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For the Love of Reading: May 2022

It’s the first of June and I’m taking full of advantage of that by posting today about what I read in May. Here they are:

Cutting for Stone by Abraham Verghese
My rating: 4 of 5 stars
there’s another kind of hole, and that is the wound that divides family. Sometimes this wound occurs at the moment of birth, sometimes it happens later. We are all fixing what is broken. It is the task of a lifetime. We’ll leave much unfinished for the next generation.
This book came highly recommended by a friend and, I have to admit that if it weren’t for that I might have stopped reading it as it felt slow to me. Verghese wanders off on some tangents I sometimes felt were unnecessary, but I’m truly glad I stuck with it. The writing is exceptional and those tangents enriched the story and rounded out the characters. I think this will stick with me for a long time.

Miracle and Wonder: Conversations with Paul Simon by Malcolm Gladwell
My rating: 5 of 5 stars
I loved this insightful and fascinating look into Paul Simon’s life and music. The conversations were nuanced and thoughtful and enhanced beautifully by clips of Simon’s music, both past and present. Highly recommended for fans hoping to further understand this master songwriter, musician, and humanitarian.

Good Intentions by Kasim Ali
My rating: 3 of 5 stars
Can two people from different cultural backgrounds fall in love and stay in love? That is the premise of this book, but it is decidedly not a romance and more of a contemporary character study. I’m probably not the intended audience and, while I enjoyed the story, I would have liked more background and less dialogue. I generally don’t mind a timeline that isn’t straightforward but, in this case, it hopped around too much and it felt contrived. Recommended as a fast read.

Certain Girls by Jennifer Weiner
My rating: 3 of 5 stars
The sequel to Good In Bed is ejoyable, the writing is even, the characters have evolved, and I enjoyed seeing how Cannie adjusted to being a wife and mother and her relationship with her surly and confused teenage daughter was very realistic. It’s an easy read, with moments of joy and sadness, mistakes and triumphs, and a big twist that I never saw coming. In other words . . . it’s a lot like . . . life.

Sorrow and Bliss by Meg Mason
My rating: 4 of 5 stars
This is a bitingly honest and beautifully written book on living with mental illness. The characters are real, the dialogue is sharp and witty, and the whole thing comes together perfectly. It’s particularly poignant if you or someone you care about has dealt with mental illness. It’s a story of love, family, forgiveness, frustration, pain, and ultimately hope. Highly recommended.

When We Were Birds by Ayanna Lloyd Banwo
My rating: 4 of 5 stars
An alluring and powerful debut, this book gave me all the feels. I loved the atmospheric setting, the rich characters, the charming magical realism, and the beautiful lessons of love, hope, and forgiveness.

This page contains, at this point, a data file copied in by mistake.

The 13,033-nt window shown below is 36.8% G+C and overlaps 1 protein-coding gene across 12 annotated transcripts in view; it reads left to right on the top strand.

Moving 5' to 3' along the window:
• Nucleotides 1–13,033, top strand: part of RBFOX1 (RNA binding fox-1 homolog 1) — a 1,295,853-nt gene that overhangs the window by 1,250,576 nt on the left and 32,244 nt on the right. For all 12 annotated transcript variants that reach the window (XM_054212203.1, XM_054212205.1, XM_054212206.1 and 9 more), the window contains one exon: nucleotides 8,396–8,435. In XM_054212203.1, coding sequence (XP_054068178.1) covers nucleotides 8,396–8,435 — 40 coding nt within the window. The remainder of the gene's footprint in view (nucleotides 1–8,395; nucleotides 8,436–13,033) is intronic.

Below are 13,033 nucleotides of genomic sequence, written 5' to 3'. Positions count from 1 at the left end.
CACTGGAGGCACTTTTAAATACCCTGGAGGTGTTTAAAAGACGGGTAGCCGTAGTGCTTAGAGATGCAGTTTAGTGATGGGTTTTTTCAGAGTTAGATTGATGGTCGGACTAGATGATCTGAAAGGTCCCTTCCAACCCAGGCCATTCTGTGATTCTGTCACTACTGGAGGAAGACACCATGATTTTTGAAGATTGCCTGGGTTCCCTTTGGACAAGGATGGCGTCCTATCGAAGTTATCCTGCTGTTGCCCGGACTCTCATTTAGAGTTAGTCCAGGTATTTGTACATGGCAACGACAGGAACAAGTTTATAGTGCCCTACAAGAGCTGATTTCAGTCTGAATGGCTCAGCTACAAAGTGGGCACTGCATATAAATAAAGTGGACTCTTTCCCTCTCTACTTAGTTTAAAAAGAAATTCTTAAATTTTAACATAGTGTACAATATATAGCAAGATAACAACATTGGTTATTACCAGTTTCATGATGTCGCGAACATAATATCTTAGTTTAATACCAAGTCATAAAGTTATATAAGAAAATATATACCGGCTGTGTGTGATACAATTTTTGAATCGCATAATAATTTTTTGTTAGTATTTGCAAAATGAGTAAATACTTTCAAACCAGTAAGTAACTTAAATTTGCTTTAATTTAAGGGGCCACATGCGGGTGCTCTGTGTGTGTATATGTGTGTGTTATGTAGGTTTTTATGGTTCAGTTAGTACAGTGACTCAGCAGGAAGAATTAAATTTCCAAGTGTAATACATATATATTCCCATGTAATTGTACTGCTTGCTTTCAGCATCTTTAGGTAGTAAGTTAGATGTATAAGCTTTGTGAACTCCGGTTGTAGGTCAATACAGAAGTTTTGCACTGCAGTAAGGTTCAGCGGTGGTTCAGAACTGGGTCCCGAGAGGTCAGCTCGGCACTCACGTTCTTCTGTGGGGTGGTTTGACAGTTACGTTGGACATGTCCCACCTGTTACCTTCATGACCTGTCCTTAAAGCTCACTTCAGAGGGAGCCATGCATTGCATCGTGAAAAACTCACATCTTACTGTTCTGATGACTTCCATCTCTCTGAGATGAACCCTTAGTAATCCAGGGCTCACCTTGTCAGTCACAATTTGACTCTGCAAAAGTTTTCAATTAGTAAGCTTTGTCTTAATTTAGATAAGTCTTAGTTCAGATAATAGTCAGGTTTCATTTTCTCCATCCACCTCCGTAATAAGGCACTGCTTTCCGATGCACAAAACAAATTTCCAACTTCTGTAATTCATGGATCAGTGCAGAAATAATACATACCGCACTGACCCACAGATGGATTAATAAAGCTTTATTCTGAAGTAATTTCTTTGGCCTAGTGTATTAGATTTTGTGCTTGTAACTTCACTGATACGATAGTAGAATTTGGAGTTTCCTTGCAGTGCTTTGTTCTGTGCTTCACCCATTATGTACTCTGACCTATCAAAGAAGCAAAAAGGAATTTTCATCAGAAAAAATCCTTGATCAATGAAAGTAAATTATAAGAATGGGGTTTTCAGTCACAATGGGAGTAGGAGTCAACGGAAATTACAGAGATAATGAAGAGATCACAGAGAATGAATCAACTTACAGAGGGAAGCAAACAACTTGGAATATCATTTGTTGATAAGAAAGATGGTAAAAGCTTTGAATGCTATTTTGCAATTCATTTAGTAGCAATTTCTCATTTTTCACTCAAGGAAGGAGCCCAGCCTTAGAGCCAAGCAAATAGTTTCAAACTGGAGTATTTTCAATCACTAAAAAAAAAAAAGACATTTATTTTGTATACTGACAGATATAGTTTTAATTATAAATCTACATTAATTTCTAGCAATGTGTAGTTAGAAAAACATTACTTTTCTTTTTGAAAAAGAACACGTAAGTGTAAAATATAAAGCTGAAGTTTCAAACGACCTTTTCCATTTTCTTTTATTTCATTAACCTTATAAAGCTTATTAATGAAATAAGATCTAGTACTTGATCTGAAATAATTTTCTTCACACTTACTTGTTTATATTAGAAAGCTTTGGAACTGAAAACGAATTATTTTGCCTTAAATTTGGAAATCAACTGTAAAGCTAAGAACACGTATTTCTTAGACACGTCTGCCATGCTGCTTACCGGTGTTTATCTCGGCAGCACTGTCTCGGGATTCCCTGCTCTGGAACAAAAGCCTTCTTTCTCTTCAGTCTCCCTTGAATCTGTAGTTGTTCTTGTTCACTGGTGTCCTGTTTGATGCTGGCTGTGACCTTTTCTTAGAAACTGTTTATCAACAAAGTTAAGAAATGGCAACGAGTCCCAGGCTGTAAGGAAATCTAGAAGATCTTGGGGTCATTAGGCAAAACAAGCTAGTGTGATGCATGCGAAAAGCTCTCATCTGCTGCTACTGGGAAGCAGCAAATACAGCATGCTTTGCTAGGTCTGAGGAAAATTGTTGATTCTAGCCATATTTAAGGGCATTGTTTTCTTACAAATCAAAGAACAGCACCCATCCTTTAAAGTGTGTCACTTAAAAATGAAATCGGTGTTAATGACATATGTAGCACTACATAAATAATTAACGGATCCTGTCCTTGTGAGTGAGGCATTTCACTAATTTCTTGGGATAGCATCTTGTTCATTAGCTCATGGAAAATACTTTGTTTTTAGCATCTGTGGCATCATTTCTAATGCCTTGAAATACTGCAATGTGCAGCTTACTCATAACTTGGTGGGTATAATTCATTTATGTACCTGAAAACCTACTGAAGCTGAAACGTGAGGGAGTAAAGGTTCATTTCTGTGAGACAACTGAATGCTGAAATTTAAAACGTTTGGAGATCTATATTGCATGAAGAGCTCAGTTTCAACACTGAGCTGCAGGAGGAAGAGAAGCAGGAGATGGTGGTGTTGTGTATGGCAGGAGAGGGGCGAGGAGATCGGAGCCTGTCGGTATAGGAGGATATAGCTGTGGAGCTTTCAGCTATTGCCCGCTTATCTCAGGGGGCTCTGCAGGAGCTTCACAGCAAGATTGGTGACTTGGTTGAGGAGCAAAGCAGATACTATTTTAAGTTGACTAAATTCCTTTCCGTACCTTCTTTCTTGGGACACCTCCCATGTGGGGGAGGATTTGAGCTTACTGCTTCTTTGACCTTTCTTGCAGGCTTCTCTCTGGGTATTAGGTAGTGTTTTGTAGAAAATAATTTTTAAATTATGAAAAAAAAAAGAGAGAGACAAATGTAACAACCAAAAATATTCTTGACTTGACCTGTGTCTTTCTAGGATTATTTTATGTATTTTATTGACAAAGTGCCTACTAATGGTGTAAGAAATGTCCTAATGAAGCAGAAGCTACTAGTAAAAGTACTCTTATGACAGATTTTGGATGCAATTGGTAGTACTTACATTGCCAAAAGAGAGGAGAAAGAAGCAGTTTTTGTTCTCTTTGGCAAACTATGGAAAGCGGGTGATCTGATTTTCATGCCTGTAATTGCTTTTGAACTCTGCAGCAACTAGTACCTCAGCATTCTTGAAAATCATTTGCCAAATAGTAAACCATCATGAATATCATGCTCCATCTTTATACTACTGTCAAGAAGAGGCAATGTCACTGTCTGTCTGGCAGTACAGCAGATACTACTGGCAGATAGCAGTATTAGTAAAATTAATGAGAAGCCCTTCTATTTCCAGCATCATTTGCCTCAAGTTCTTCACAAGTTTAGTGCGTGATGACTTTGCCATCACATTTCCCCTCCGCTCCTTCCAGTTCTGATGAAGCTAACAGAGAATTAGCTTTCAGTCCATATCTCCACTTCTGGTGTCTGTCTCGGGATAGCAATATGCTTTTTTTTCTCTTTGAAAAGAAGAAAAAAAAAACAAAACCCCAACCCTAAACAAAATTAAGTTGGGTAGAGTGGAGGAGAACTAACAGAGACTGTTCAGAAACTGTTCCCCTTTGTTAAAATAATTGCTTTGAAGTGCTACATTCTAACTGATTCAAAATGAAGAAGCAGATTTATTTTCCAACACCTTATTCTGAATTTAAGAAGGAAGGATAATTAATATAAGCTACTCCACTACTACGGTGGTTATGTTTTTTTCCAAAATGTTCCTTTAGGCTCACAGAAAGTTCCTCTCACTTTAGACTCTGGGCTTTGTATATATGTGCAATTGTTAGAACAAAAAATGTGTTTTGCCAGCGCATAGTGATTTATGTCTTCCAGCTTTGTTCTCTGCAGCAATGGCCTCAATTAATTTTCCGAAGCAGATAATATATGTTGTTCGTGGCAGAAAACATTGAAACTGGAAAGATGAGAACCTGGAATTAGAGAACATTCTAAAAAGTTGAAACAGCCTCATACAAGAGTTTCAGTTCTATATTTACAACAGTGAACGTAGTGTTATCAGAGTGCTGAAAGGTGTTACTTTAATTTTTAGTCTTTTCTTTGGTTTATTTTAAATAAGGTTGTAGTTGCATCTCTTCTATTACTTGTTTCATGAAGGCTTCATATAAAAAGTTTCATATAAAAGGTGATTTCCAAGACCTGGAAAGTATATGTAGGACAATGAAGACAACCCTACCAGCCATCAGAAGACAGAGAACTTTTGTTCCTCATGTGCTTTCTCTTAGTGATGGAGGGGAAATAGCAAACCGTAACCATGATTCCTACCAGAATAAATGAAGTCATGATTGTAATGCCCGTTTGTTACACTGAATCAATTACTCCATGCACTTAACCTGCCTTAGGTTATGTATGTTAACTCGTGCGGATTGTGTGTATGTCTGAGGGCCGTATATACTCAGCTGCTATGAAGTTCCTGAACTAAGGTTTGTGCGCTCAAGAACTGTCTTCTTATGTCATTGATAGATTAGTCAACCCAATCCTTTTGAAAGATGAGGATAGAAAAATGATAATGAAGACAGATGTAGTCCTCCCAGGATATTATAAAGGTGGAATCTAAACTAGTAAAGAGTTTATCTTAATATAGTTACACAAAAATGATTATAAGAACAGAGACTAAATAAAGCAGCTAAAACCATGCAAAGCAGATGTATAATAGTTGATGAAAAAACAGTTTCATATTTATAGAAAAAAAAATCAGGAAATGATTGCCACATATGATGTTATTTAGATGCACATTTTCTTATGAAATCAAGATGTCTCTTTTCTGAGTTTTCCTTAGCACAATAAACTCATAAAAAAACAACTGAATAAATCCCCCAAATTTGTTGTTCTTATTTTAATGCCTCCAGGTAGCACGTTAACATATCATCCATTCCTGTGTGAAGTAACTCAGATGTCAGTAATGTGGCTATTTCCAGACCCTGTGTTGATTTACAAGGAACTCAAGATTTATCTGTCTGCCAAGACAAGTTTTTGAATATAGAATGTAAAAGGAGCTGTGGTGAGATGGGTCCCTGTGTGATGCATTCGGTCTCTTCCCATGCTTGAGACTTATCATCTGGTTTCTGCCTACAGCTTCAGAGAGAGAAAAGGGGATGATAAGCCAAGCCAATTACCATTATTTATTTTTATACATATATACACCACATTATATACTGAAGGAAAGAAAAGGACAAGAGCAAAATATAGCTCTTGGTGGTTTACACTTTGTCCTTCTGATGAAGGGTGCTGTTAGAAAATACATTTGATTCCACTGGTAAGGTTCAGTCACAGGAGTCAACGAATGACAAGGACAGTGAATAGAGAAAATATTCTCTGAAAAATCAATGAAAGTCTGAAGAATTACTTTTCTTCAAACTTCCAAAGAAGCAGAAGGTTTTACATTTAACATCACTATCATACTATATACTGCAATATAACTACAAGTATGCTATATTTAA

I read some pretty good books last month and I hope, like always, that there’s something on this list that sparks your interest. The best news is that anything I finish now is part of my free-wheeling no-rules summer reading!

This Post Has 8 Comments

  1. Thanks, Carole! I love your book reviews. Cutting for Stone is one of my favorite books of all time, so I am glad you enjoyed it. I have not heard of the other books, so I will check them out.

  2. I think I need to put Cutting for Stone on my summer reading list. I know Kym loves it, and my brother has been raving about it for years. I really loved Sorrow and Bliss (just finished it over the weekend). I’m so excited about summer reading!

  3. Thanks for your great reviews, Carole! I think I read Cutting for Stone but I don’t have a Goodreads record of it. Maybe it’s time to read it (again). I love the cover of When We Were Birds, and am off to place a hold.

  4. I also recently read Sorrow and Bliss. I really enjoyed it, but honestly felt we never got to the “bliss” part – she was only happy for about 2 pages. Lol. Despite that, it was a really good read that I couldn’t put down. I would also recommend!

  5. I’m still figuring out how to track my reading for the summer and may just end up writing down books, or making a Goodreads tag. It’s been many years since I’ve read Cutting for Stone and I wouldn’t mind rereading it as it was worthy of diving deeper. Sorrow and Bliss was a stand out on the Woman’s Prize list. I wonder if it has a chance to win?

  6. I always enjoy your book reviews Carole – thank you! “Cutting for Stone” keeps coming across my screen – recommended by numerous folks, so I need to check that out. Likewise, I’ve been hearing a bit of buzz about “When We Were Birds” and will be checking that out as well.

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